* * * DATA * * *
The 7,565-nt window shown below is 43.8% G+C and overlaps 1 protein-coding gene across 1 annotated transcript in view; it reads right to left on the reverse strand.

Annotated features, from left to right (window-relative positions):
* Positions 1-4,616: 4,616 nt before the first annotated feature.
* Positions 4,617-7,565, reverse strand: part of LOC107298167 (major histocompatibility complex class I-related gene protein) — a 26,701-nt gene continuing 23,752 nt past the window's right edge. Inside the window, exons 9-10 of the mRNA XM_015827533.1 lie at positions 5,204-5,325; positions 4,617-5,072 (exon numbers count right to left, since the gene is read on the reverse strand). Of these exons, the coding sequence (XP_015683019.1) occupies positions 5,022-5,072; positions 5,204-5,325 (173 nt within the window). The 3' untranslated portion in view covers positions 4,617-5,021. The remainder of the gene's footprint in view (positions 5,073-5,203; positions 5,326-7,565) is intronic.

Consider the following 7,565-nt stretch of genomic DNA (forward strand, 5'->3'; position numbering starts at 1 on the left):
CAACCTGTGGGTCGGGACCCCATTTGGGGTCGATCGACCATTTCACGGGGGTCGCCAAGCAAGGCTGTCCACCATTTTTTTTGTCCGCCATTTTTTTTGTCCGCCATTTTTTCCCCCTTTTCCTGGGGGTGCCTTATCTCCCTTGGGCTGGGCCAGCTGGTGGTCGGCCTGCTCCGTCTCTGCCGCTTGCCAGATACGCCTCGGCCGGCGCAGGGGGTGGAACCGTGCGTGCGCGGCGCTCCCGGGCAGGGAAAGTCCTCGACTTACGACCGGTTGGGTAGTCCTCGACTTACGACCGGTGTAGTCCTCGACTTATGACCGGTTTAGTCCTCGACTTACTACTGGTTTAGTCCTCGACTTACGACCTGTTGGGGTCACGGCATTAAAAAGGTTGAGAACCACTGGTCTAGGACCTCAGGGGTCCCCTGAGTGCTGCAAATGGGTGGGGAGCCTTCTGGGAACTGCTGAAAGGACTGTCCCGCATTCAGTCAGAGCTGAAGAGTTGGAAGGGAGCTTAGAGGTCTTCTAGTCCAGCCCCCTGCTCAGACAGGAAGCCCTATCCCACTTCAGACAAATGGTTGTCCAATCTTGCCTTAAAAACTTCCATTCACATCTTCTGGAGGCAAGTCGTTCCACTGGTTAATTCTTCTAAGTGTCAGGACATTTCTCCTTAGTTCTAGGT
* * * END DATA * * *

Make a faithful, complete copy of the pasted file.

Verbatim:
The 7,565-nt window shown below is 43.8% G+C and overlaps 1 protein-coding gene across 1 annotated transcript in view; it reads right to left on the reverse strand.

Annotated features, from left to right (window-relative positions):
* Positions 1-4,616: 4,616 nt before the first annotated feature.
* Positions 4,617-7,565, reverse strand: part of LOC107298167 (major histocompatibility complex class I-related gene protein) — a 26,701-nt gene continuing 23,752 nt past the window's right edge. Inside the window, exons 9-10 of the mRNA XM_015827533.1 lie at positions 5,204-5,325; positions 4,617-5,072 (exon numbers count right to left, since the gene is read on the reverse strand). Of these exons, the coding sequence (XP_015683019.1) occupies positions 5,022-5,072; positions 5,204-5,325 (173 nt within the window). The 3' untranslated portion in view covers positions 4,617-5,021. The remainder of the gene's footprint in view (positions 5,073-5,203; positions 5,326-7,565) is intronic.

Consider the following 7,565-nt stretch of genomic DNA (forward strand, 5'->3'; position numbering starts at 1 on the left):
CAACCTGTGGGTCGGGACCCCATTTGGGGTCGATCGACCATTTCACGGGGGTCGCCAAGCAAGGCTGTCCACCATTTTTTTTGTCCGCCATTTTTTTTGTCCGCCATTTTTTCCCCCTTTTCCTGGGGGTGCCTTATCTCCCTTGGGCTGGGCCAGCTGGTGGTCGGCCTGCTCCGTCTCTGCCGCTTGCCAGATACGCCTCGGCCGGCGCAGGGGGTGGAACCGTGCGTGCGCGGCGCTCCCGGGCAGGGAAAGTCCTCGACTTACGACCGGTTGGGTAGTCCTCGACTTACGACCGGTGTAGTCCTCGACTTATGACCGGTTTAGTCCTCGACTTACTACTGGTTTAGTCCTCGACTTACGACCTGTTGGGGTCACGGCATTAAAAAGGTTGAGAACCACTGGTCTAGGACCTCAGGGGTCCCCTGAGTGCTGCAAATGGGTGGGGAGCCTTCTGGGAACTGCTGAAAGGACTGTCCCGCATTCAGTCAGAGCTGAAGAGTTGGAAGGGAGCTTAGAGGTCTTCTAGTCCAGCCCCCTGCTCAGACAGGAAGCCCTATCCCACTTCAGACAAATGGTTGTCCAATCTTGCCTTAAAAACTTCCATTCACATCTTCTGGAGGCAAGTCGTTCCACTGGTTAATTCTTCTAAGTGTCAGGACATTTCTCCTTAGTTCTAGGT